During World War II, activities at the Yokosuka Navy Yard reached their peak.
By 1944, the Yard covered 280 acres (1.1 km) and employed over 40,000 workers.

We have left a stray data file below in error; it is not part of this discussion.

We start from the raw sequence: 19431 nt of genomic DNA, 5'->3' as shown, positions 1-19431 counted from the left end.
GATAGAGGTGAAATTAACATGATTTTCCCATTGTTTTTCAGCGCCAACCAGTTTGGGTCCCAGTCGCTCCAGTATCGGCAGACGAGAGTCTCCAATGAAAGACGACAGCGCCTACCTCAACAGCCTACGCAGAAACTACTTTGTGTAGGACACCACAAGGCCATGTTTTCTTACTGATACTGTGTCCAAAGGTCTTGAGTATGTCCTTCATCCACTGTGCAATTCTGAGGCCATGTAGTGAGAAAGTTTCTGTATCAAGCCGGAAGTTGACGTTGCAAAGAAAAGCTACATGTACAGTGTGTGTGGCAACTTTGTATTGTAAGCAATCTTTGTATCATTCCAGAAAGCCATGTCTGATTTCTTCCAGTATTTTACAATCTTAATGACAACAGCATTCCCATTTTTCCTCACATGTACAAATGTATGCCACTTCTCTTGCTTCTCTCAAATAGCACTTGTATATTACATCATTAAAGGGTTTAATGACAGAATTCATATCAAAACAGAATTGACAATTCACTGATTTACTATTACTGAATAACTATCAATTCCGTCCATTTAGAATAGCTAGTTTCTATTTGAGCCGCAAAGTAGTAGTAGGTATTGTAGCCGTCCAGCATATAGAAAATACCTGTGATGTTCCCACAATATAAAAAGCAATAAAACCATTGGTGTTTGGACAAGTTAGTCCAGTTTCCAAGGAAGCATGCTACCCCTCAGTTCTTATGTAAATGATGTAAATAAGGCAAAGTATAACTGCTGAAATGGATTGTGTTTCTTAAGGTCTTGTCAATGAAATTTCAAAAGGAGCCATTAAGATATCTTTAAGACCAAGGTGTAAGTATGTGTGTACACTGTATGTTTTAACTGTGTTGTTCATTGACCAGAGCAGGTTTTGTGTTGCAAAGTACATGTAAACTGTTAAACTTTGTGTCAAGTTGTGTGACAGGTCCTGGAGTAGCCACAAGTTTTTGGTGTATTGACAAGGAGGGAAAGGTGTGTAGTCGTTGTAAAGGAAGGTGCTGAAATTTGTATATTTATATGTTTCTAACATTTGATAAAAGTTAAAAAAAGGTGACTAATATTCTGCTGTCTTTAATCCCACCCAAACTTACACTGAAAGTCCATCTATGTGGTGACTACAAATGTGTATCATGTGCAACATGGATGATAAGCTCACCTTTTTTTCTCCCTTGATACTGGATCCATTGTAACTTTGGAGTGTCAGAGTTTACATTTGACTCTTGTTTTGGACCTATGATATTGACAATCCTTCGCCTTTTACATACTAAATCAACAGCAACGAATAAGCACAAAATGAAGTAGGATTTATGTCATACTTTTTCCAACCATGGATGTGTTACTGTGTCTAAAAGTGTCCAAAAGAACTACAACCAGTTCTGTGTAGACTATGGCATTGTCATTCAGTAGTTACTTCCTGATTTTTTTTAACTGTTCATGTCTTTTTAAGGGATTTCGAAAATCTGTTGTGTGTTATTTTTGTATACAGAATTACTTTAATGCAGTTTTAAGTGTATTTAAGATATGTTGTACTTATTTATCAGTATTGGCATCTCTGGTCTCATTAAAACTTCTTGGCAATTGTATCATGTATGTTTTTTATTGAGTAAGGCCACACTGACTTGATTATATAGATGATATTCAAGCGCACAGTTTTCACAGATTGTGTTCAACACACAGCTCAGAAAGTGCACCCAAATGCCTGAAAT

Japan is famous for its vivid collection of flora and fauna and Yokosuka is no different.The present-day Yokosuka is one of the oldest inhabitations of Japan, with the historical archives dating back to the paleolithic period and is a perfect blend of cross-cultural exchange between the Japanese and American culture.The port of Yokosuka exists since 1854 when a treaty signed between Japan and the United States allowed the two countries to establish trade routes between them.In 1860, Lord Oguri Kozuke-no-Suke, Minister of Finance to the Tokugawa Shogunate Government, decided that "If Japan is to assume an active role in world trade, she must have proper facilities to build and maintain large seagoing vessels." He called upon the French Consul General, Léon Roches, and asked for the assistance of the French government to build a shipyard and various basing facilities capable of handling large ships.The French engineer Léonce Verny was sent to Japan to accomplish the task. In 1871, the name was changed to the "Yokosuka Navy Yard".